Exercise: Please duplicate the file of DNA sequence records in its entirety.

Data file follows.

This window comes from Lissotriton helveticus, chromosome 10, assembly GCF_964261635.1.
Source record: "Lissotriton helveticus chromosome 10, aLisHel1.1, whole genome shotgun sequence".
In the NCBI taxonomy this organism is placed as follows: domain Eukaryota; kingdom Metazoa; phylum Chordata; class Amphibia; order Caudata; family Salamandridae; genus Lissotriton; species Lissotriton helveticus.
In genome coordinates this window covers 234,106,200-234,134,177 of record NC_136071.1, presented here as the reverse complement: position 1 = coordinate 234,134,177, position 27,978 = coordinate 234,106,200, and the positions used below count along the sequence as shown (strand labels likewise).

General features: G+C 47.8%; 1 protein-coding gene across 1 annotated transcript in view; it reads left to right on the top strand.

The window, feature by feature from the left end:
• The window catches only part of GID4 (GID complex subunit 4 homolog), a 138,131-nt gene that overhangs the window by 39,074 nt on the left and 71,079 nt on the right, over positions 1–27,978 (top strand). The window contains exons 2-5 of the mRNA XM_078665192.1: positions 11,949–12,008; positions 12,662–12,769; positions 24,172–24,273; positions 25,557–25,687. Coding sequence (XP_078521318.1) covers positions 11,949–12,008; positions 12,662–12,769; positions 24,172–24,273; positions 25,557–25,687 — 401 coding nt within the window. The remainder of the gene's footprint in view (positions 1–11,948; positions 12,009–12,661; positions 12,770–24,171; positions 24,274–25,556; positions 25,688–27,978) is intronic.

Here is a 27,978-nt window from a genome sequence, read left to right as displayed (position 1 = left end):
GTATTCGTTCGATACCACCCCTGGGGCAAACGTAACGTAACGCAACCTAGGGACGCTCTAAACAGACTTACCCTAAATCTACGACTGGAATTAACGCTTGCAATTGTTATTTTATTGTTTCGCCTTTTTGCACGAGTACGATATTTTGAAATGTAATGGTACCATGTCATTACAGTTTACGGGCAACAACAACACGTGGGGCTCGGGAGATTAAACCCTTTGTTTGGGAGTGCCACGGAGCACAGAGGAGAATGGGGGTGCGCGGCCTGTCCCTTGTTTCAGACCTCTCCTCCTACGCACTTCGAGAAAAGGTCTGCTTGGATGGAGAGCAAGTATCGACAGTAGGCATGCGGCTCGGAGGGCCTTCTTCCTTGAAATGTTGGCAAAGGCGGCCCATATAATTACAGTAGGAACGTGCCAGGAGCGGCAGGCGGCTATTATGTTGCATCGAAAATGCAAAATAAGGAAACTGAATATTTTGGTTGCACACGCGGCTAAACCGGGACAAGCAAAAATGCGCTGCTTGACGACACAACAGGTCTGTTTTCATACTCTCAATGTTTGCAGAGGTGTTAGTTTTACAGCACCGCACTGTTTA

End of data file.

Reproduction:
This window comes from Lissotriton helveticus, chromosome 10, assembly GCF_964261635.1.
Source record: "Lissotriton helveticus chromosome 10, aLisHel1.1, whole genome shotgun sequence".
In the NCBI taxonomy this organism is placed as follows: domain Eukaryota; kingdom Metazoa; phylum Chordata; class Amphibia; order Caudata; family Salamandridae; genus Lissotriton; species Lissotriton helveticus.
In genome coordinates this window covers 234,106,200-234,134,177 of record NC_136071.1, presented here as the reverse complement: position 1 = coordinate 234,134,177, position 27,978 = coordinate 234,106,200, and the positions used below count along the sequence as shown (strand labels likewise).

General features: G+C 47.8%; 1 protein-coding gene across 1 annotated transcript in view; it reads left to right on the top strand.

The window, feature by feature from the left end:
• The window catches only part of GID4 (GID complex subunit 4 homolog), a 138,131-nt gene that overhangs the window by 39,074 nt on the left and 71,079 nt on the right, over positions 1–27,978 (top strand). The window contains exons 2-5 of the mRNA XM_078665192.1: positions 11,949–12,008; positions 12,662–12,769; positions 24,172–24,273; positions 25,557–25,687. Coding sequence (XP_078521318.1) covers positions 11,949–12,008; positions 12,662–12,769; positions 24,172–24,273; positions 25,557–25,687 — 401 coding nt within the window. The remainder of the gene's footprint in view (positions 1–11,948; positions 12,009–12,661; positions 12,770–24,171; positions 24,274–25,556; positions 25,688–27,978) is intronic.

Here is a 27,978-nt window from a genome sequence, read left to right as displayed (position 1 = left end):
GTATTCGTTCGATACCACCCCTGGGGCAAACGTAACGTAACGCAACCTAGGGACGCTCTAAACAGACTTACCCTAAATCTACGACTGGAATTAACGCTTGCAATTGTTATTTTATTGTTTCGCCTTTTTGCACGAGTACGATATTTTGAAATGTAATGGTACCATGTCATTACAGTTTACGGGCAACAACAACACGTGGGGCTCGGGAGATTAAACCCTTTGTTTGGGAGTGCCACGGAGCACAGAGGAGAATGGGGGTGCGCGGCCTGTCCCTTGTTTCAGACCTCTCCTCCTACGCACTTCGAGAAAAGGTCTGCTTGGATGGAGAGCAAGTATCGACAGTAGGCATGCGGCTCGGAGGGCCTTCTTCCTTGAAATGTTGGCAAAGGCGGCCCATATAATTACAGTAGGAACGTGCCAGGAGCGGCAGGCGGCTATTATGTTGCATCGAAAATGCAAAATAAGGAAACTGAATATTTTGGTTGCACACGCGGCTAAACCGGGACAAGCAAAAATGCGCTGCTTGACGACACAACAGGTCTGTTTTCATACTCTCAATGTTTGCAGAGGTGTTAGTTTTACAGCACCGCACTGTTTA